"The book begins with a careful review of the surprisingly slippery concept of 'open space,' the many ways of classifying different design meaningful open space that enhances both landscape ecology and human ecology....In the end, she endorses four strategic approaches: Pursue green infrastructure. Map what you have and show what you want. Build on small successes rather than 'big bangs.' Integrate open space with growth management. Even if it weren't so thoughtfully framed, this book would have special value for its coverage of a variety of institutional arrangements."
Landscape Ecology

"This book is a valuable addition to the current literature of the green infrastructure of cities"
Research Social Scientist, USDA Forest Service - Paul H. Gobster

"Erickson's rigorous scholarship and engaging style will inform and inspire a broad audience of readers—students, professionals, and decision makers alike."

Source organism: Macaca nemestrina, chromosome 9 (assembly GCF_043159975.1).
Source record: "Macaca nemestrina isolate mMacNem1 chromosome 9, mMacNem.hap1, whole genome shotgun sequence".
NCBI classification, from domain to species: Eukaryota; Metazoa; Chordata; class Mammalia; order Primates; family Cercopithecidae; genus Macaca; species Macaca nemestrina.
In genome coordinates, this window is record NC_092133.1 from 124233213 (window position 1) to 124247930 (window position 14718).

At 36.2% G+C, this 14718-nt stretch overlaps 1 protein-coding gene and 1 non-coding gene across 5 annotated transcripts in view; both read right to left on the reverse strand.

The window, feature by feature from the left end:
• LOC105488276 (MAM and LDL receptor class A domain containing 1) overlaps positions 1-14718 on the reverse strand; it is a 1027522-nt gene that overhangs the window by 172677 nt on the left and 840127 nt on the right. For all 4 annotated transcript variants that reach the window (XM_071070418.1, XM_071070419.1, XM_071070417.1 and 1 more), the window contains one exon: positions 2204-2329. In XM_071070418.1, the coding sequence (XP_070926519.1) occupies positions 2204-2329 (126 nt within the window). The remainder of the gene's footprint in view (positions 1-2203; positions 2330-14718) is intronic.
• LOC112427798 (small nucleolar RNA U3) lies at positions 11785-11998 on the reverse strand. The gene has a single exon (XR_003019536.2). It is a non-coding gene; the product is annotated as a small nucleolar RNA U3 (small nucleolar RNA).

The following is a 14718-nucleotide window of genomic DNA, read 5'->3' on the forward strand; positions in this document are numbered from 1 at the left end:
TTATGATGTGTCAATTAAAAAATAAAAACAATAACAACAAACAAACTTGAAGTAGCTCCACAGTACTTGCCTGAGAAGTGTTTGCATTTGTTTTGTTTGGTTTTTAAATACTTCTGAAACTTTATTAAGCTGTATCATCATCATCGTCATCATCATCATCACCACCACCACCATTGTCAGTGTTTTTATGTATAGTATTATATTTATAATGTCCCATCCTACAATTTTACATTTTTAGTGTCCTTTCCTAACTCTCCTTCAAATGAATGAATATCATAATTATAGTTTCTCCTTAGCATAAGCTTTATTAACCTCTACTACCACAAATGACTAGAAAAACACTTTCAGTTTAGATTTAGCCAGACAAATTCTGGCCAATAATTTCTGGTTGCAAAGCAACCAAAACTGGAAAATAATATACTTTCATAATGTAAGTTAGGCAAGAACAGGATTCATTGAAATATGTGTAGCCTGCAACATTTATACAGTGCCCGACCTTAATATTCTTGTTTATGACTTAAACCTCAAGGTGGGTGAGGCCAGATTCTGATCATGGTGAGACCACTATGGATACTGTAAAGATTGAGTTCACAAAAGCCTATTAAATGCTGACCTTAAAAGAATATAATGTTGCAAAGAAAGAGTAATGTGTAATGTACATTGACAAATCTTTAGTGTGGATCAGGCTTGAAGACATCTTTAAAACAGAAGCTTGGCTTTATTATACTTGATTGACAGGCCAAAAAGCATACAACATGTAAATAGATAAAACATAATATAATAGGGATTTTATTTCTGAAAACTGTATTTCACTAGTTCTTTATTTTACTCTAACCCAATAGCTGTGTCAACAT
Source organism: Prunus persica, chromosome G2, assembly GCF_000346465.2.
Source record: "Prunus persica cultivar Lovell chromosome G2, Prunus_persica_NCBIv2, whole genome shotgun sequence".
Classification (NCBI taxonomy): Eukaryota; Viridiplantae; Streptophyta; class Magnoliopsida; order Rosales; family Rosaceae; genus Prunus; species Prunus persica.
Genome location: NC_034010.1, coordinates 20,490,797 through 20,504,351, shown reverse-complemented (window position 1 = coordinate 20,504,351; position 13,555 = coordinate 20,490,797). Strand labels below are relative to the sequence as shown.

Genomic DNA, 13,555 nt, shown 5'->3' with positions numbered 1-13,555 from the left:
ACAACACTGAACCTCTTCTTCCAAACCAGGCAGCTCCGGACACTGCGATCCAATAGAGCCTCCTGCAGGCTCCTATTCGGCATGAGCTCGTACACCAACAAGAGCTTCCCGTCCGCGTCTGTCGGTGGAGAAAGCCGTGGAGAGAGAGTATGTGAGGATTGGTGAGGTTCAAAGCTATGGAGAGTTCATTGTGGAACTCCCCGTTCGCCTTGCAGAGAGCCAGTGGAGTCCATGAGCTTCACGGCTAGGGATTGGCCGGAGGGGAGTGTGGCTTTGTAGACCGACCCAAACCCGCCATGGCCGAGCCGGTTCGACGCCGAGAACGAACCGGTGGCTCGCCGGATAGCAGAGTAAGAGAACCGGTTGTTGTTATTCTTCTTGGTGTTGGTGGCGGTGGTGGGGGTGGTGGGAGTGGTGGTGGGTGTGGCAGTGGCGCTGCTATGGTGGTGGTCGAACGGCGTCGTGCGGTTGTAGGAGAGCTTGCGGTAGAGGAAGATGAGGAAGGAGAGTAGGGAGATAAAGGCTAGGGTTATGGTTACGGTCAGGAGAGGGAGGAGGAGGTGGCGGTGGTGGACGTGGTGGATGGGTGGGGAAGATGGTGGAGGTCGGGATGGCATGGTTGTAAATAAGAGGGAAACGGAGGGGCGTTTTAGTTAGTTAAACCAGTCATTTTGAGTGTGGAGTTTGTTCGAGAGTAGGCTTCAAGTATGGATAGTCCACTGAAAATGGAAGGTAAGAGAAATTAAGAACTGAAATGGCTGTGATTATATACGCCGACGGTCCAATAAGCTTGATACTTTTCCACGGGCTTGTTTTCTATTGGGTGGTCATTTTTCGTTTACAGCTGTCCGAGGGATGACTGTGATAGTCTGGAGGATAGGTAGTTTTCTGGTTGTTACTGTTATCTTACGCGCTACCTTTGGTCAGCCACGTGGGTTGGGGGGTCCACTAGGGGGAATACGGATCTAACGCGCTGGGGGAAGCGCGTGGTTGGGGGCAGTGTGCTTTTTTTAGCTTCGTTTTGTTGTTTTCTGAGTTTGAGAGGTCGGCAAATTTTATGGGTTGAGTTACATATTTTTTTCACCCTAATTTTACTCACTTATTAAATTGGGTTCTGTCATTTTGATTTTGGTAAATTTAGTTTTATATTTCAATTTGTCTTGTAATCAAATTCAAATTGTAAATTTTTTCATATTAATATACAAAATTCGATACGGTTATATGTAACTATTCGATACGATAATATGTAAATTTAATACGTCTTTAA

ASLA; coauthor, Designing Greenways; President, Conway School of Landscape Design - Paul Cawood Hellmund

"Donna Erickson's MetroGreen will set you imagining interconnected greenspaces all across your city- and her book will give you expert guidance for making such a network a reality. Erickson's analyses of ten case studies are insightful and instructive and make fascinating reading."
Professor of Landscape Architecture, University of British Columbia - Moura Quayle

"I see our open spaces as the living rooms of our cities, places where we meet and reflect. MetroGreen has great examples to help us understand our open spaces, in a clearly written and well-researched text. This book should be a must-read for every local politician and public servant—to refresh or inspire."
Ecological Restoration

"Throughout the book, I was impressed with Erickson's attention to defining jargon so that the material is easily understood by non-landscape architects. Given that the process is inherently multidisciplinary, MetroGreen ought to facilitate a common understanding and help to bridge the gaps among the diverse practitioners involved."